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At the beginning of the 20th century, the art of tattooing began to flourish in the Western world. One of the most prominent protagonists was Christian Warlich (1891-1964), a tattoo artist in Hamburg, who gained international recognition as the "King of Tattoo Artists". The Museum for Hamburg History, that owns the world's largest collection of Warlich’s objects, is now dedicating an exhibition to this icon, designed by Holzer Kobler Architekturen.The exhibition honors Warlich's oeuvre as "everyday"-art. They are pictures for life: present always and everywhere.
Three overriding themes, including Warlich's predecessors and models, his life, work and contemporaries, as well as his legacy and successors, give structure to the exhibition. They follow Warlich's artistic production and his way of working and leave plenty of room for images that get under the skin.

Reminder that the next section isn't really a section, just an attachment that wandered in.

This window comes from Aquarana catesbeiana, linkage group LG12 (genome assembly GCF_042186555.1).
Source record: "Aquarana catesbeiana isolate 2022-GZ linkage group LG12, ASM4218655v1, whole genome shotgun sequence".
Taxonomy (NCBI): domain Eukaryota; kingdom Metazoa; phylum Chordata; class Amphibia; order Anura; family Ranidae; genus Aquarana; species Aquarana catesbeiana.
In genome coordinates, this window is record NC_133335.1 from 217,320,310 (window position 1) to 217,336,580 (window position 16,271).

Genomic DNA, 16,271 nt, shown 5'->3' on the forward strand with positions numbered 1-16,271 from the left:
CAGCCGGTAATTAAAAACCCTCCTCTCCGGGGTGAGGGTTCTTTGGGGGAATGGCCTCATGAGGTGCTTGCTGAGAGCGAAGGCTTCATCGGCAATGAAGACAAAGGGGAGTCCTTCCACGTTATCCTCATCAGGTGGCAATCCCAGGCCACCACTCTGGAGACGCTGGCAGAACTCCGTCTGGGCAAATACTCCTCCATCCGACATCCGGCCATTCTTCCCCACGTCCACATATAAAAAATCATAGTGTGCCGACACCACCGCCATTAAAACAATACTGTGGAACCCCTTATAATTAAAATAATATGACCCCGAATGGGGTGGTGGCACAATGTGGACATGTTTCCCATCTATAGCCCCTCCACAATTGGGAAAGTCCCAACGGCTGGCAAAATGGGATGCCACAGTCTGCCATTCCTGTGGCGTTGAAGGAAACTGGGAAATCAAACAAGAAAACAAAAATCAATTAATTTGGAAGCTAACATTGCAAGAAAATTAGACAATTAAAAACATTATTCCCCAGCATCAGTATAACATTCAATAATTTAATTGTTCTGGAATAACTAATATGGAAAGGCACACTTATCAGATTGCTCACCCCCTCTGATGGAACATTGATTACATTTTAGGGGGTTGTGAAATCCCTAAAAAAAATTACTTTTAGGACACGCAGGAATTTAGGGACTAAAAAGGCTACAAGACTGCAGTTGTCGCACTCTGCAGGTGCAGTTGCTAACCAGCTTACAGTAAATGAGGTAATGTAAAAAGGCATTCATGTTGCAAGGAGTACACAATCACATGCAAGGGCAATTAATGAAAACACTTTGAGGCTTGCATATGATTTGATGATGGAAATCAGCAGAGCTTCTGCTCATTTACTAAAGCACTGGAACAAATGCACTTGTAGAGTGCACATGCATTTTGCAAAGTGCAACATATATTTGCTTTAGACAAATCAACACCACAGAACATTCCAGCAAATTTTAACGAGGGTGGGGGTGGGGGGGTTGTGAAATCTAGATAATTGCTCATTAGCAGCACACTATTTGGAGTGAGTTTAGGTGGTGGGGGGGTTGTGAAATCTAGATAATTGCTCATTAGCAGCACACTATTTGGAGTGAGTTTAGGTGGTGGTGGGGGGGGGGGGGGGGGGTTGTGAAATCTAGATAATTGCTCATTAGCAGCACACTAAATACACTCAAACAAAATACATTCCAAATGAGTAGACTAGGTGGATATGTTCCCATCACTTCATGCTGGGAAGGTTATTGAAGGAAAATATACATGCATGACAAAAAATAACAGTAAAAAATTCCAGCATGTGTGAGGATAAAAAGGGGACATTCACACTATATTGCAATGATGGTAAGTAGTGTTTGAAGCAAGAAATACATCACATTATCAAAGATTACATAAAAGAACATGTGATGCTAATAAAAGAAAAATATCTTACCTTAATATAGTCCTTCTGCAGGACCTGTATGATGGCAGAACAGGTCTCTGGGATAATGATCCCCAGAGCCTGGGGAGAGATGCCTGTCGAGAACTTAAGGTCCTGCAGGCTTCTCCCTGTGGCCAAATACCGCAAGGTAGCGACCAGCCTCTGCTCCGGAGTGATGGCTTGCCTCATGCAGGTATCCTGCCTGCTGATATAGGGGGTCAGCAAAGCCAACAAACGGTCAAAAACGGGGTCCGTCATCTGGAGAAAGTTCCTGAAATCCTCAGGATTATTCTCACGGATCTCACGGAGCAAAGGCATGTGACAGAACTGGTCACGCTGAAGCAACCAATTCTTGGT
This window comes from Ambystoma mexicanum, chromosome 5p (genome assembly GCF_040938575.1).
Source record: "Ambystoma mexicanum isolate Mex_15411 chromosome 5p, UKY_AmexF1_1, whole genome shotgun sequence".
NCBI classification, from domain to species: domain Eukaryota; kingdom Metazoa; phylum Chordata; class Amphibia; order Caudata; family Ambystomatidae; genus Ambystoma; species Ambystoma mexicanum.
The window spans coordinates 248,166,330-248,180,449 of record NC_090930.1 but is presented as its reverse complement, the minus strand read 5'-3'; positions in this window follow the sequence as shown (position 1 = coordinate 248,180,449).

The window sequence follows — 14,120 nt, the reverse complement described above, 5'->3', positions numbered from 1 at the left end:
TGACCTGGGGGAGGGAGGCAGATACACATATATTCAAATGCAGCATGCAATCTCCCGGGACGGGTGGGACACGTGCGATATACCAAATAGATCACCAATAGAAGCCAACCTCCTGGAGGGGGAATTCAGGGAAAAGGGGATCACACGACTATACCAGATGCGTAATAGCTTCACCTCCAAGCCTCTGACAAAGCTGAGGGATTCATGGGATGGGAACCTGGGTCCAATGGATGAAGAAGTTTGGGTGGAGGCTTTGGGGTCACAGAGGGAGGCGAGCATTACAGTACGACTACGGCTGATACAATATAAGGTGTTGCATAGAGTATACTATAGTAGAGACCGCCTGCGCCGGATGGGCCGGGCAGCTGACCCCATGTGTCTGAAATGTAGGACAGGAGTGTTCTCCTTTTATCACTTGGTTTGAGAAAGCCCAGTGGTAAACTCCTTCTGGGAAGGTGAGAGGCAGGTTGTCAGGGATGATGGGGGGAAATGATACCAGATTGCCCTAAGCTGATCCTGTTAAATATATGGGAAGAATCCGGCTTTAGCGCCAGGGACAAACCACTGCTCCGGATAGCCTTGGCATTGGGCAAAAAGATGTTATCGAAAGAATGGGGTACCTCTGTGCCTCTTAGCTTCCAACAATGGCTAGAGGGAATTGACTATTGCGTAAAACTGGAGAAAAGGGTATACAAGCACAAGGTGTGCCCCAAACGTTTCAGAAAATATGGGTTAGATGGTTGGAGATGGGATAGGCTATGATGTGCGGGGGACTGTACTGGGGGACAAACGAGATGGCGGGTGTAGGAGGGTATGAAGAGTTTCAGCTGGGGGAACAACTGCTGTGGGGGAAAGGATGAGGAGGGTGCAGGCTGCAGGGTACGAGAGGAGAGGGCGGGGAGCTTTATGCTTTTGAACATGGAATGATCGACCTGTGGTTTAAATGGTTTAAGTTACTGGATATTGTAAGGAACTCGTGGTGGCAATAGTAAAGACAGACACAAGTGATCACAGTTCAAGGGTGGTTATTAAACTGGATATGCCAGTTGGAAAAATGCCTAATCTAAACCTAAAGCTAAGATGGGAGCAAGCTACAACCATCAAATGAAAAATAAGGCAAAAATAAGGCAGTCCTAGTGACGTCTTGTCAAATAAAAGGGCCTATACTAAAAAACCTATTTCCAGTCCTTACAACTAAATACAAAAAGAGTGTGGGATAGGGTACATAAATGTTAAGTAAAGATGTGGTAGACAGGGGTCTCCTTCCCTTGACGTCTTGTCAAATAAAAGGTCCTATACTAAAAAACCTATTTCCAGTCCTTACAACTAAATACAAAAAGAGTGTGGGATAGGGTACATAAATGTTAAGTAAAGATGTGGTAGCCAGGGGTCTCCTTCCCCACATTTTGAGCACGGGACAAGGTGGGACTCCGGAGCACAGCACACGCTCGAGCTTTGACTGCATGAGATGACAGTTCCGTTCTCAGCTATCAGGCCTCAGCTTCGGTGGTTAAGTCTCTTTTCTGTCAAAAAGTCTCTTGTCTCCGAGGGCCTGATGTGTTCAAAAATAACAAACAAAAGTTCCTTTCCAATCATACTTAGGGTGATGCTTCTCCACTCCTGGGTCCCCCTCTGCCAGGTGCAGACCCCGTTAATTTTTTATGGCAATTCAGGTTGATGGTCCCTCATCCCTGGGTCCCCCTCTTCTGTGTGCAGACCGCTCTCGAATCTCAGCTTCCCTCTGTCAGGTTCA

The exhibition showcases are arranged so, as to very closely structure the open exhibition space and to symbolize the life and accomplishments of Warlich in layers or cords. Walls and floors are held in the light beige color of his original albums of drafts, with the surrounding walls decorated by greatly enlarged images from these albums. The black display cabinets with the exhibits on a black backgrounds appear like tattoos on the brightly lit "skin" of the exhibition room.
"Tattoo legends: Christian Warlich" encourages a closer look at the tattoo artist’s work as well as a comparison of details of his own work with compilations of those who emulated him, and aims to stimulate the visitors' own creativity in interactive work stations.